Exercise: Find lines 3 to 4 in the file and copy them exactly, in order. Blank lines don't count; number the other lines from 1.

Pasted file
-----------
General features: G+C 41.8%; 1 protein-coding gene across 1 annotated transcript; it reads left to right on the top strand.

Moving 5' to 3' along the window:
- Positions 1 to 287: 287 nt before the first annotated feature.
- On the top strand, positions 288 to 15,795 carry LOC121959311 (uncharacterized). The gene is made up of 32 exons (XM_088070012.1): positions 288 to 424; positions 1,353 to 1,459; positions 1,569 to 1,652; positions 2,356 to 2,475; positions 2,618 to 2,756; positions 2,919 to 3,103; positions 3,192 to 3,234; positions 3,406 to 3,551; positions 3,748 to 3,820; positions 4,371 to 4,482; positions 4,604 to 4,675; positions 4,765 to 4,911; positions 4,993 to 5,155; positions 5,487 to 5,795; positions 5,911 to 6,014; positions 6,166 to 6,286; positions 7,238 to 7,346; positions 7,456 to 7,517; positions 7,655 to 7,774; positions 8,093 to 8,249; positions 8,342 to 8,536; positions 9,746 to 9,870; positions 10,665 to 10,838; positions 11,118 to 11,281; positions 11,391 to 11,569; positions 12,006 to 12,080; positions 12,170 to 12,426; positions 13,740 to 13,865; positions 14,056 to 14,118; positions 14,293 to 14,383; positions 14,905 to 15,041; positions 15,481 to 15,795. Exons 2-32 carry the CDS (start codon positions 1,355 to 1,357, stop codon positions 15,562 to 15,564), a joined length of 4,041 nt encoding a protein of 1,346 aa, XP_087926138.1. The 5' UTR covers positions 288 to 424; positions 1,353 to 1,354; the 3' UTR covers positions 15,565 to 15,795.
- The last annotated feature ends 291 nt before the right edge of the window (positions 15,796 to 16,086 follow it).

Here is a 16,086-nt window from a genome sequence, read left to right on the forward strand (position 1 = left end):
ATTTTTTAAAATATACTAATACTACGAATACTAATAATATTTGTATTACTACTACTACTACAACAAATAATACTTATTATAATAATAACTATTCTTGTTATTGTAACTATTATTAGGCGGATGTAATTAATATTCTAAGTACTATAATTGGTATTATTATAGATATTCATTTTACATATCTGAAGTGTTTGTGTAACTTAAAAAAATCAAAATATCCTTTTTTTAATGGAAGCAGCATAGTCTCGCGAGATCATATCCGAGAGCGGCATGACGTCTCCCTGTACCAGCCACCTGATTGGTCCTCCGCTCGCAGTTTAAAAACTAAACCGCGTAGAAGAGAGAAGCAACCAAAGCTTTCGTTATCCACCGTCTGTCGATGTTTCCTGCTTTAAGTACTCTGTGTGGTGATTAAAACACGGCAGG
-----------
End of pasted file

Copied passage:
- Positions 1 to 287: 287 nt before the first annotated feature.
- On the top strand, positions 288 to 15,795 carry LOC121959311 (uncharacterized). The gene is made up of 32 exons (XM_088070012.1): positions 288 to 424; positions 1,353 to 1,459; positions 1,569 to 1,652; positions 2,356 to 2,475; positions 2,618 to 2,756; positions 2,919 to 3,103; positions 3,192 to 3,234; positions 3,406 to 3,551; positions 3,748 to 3,820; positions 4,371 to 4,482; positions 4,604 to 4,675; positions 4,765 to 4,911; positions 4,993 to 5,155; positions 5,487 to 5,795; positions 5,911 to 6,014; positions 6,166 to 6,286; positions 7,238 to 7,346; positions 7,456 to 7,517; positions 7,655 to 7,774; positions 8,093 to 8,249; positions 8,342 to 8,536; positions 9,746 to 9,870; positions 10,665 to 10,838; positions 11,118 to 11,281; positions 11,391 to 11,569; positions 12,006 to 12,080; positions 12,170 to 12,426; positions 13,740 to 13,865; positions 14,056 to 14,118; positions 14,293 to 14,383; positions 14,905 to 15,041; positions 15,481 to 15,795. Exons 2-32 carry the CDS (start codon positions 1,355 to 1,357, stop codon positions 15,562 to 15,564), a joined length of 4,041 nt encoding a protein of 1,346 aa, XP_087926138.1. The 5' UTR covers positions 288 to 424; positions 1,353 to 1,354; the 3' UTR covers positions 15,565 to 15,795.